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Gale v. Storti

March 19, 2009


The opinion of the court was delivered by: Anita B. Brody, J.



On October 10, 2008, plaintiff Kurt Gale ("Gale") brought this action against defendants Robert J. Storti ("Storti") and Diane Storti (together the "Stortis"), the Borough of Conshohocken, (the "Borough"), the Conshohocken Borough Police Department (the "Department"), Police Chief James Dougherty ("Dougherty"), and Police Officer Shawn Malloy ("Malloy") in the Court of Common Pleas of Montgomery County alleging damages arising out of an altercation on July 31, 2006. On November 12, 2008, the defendants removed this case to the district court. On November 14, 2008, the Borough, the Department, Dougherty, and Malloy (collectively, the "moving defendants") moved to dismiss the claims against them under Federal Rule of Civil Procedure 12(b)(6), or in the alternative, for a more definite statement under Federal Rule of Civil Procedure 12(e) (Doc. #3).


On July 31, 2006, Gale was removing his possessions from E.Y. Toads (the "premises"), a restaurant in Conshohocken, Pennsylvania, that he had leased from the Stortis. A lease extension agreement provided that if Gale did not vacate the premises by midnight on July 31, 2006, Storti could "immediately re-enter the premises, change locks, and take possession without any court intervention." (Moving defendants' Motion to Dismiss, Exhibit B, ¶ 5). Robert Storti informed Dougherty of the potential for a dispute with Gale and gave Dougherty documents regarding Storti's authority to evict Gale. Dougherty directed Malloy and two other police officers to accompany Storti to the premises around midnight on July 31, 2006. Malloy, Storti, and the two officers entered the premises without Gale's consent and shortly after midnight ordered Gale to stop removing his belongings and to vacate the premises immediately. When Gale continued to carry his computer away from the premises, Storti blocked his path and asked for assistance from Malloy and the officers. Gale told Storti and Malloy that he was almost finished removing his belongings and would leave within a half an hour to forty-five minutes. Malloy then stood very close to Gale and said loudly that Gale was making him angry and that Gale must leave immediately or he would be arrested for trespass. Storti changed the locks on the premises while Malloy and the other officers watched. Gale vacated the premises without all of his property. Gale never received his property, worth $50,000, from the premises. Gale seeks both punitive and compensatory damages in this action.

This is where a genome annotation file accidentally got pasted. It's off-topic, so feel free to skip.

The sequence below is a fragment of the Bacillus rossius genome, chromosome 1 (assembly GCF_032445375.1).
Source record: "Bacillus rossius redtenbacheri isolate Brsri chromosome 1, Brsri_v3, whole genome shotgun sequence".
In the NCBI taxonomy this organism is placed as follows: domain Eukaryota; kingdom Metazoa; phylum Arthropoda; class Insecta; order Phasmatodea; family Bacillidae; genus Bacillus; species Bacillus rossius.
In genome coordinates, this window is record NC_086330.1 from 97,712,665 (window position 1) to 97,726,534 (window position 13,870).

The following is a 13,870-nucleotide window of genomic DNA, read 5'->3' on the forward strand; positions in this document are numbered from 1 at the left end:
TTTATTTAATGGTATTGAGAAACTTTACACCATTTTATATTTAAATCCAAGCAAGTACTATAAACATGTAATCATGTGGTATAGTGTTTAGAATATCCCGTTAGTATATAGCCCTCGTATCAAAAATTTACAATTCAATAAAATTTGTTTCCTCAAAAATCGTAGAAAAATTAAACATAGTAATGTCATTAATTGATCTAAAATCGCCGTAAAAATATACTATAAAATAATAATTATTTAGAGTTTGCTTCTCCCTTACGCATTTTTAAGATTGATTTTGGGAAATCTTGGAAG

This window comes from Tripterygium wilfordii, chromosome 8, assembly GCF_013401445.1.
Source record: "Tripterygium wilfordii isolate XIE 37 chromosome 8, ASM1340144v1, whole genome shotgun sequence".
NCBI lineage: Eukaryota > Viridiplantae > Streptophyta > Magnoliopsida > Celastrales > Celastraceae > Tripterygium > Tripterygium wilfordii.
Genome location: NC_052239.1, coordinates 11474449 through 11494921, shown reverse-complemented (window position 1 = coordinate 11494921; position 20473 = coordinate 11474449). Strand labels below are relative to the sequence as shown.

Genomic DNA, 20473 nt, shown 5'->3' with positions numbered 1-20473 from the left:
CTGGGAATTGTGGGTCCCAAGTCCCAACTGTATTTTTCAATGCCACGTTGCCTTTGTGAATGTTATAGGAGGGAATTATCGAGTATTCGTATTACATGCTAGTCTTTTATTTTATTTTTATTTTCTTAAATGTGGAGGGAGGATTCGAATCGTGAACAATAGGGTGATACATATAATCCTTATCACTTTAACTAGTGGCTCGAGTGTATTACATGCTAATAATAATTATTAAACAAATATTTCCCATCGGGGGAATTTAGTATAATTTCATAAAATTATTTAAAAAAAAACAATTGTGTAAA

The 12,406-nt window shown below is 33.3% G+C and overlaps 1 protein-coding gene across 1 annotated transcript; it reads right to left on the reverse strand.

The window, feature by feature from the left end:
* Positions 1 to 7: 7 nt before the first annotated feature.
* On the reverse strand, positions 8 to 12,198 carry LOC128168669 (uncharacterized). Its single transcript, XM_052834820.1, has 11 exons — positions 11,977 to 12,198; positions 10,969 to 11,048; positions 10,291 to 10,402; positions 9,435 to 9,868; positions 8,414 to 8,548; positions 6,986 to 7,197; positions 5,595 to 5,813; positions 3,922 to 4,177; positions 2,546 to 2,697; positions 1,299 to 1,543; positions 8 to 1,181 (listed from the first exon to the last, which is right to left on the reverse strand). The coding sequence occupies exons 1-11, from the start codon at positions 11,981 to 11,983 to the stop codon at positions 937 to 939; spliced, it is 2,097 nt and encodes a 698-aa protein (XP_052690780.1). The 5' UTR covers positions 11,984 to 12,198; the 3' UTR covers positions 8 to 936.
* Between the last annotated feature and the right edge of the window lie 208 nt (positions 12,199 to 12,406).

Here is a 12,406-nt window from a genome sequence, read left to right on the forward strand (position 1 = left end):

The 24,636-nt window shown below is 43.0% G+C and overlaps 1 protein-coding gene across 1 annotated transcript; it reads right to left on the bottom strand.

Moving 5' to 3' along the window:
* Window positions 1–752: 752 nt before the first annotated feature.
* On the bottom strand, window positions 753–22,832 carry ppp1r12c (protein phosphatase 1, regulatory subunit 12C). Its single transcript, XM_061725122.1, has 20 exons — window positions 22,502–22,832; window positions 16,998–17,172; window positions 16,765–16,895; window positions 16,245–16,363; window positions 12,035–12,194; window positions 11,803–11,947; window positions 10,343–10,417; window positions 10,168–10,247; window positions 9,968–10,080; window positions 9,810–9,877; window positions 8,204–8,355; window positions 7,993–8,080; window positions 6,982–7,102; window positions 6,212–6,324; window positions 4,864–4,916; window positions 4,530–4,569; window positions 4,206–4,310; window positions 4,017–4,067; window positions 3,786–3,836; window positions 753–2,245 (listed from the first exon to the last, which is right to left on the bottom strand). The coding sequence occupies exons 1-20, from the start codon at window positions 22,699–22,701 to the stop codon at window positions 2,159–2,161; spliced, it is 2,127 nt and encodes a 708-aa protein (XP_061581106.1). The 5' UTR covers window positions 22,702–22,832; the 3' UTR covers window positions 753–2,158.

According to Fed. R. Civ. P. 12(b)(6), a court must grant a motion to dismiss if the plaintiff fails "to state a claim upon which relief can be granted." In deciding a motion to dismiss pursuant to Rule 12(b)(6), the court must accept as true the well-pleaded allegations of the complaint and draw all reasonable inferences in the plaintiff's favor. Brown v. Card Serv. Ctr., 464 F.3d 450, 452 (3d Cir. 2006). "While a complaint attacked by a Rule 12(b)(6) motion to dismiss does not need detailed factual allegations, a plaintiff's obligation to provide the grounds of his entitlement to relief requires more than labels and conclusions, and a formulaic recitation of the elements of a cause of action will not do." Bell Atlantic Corp. v. Twombly, 127 S.Ct. 1955, 1964-65 (2007) (internal quotations omitted). Some of the claims are brought under 42 U.S.C. § 1983, therefore this Court has jurisdictionunder 28 U.S.C. § 1331.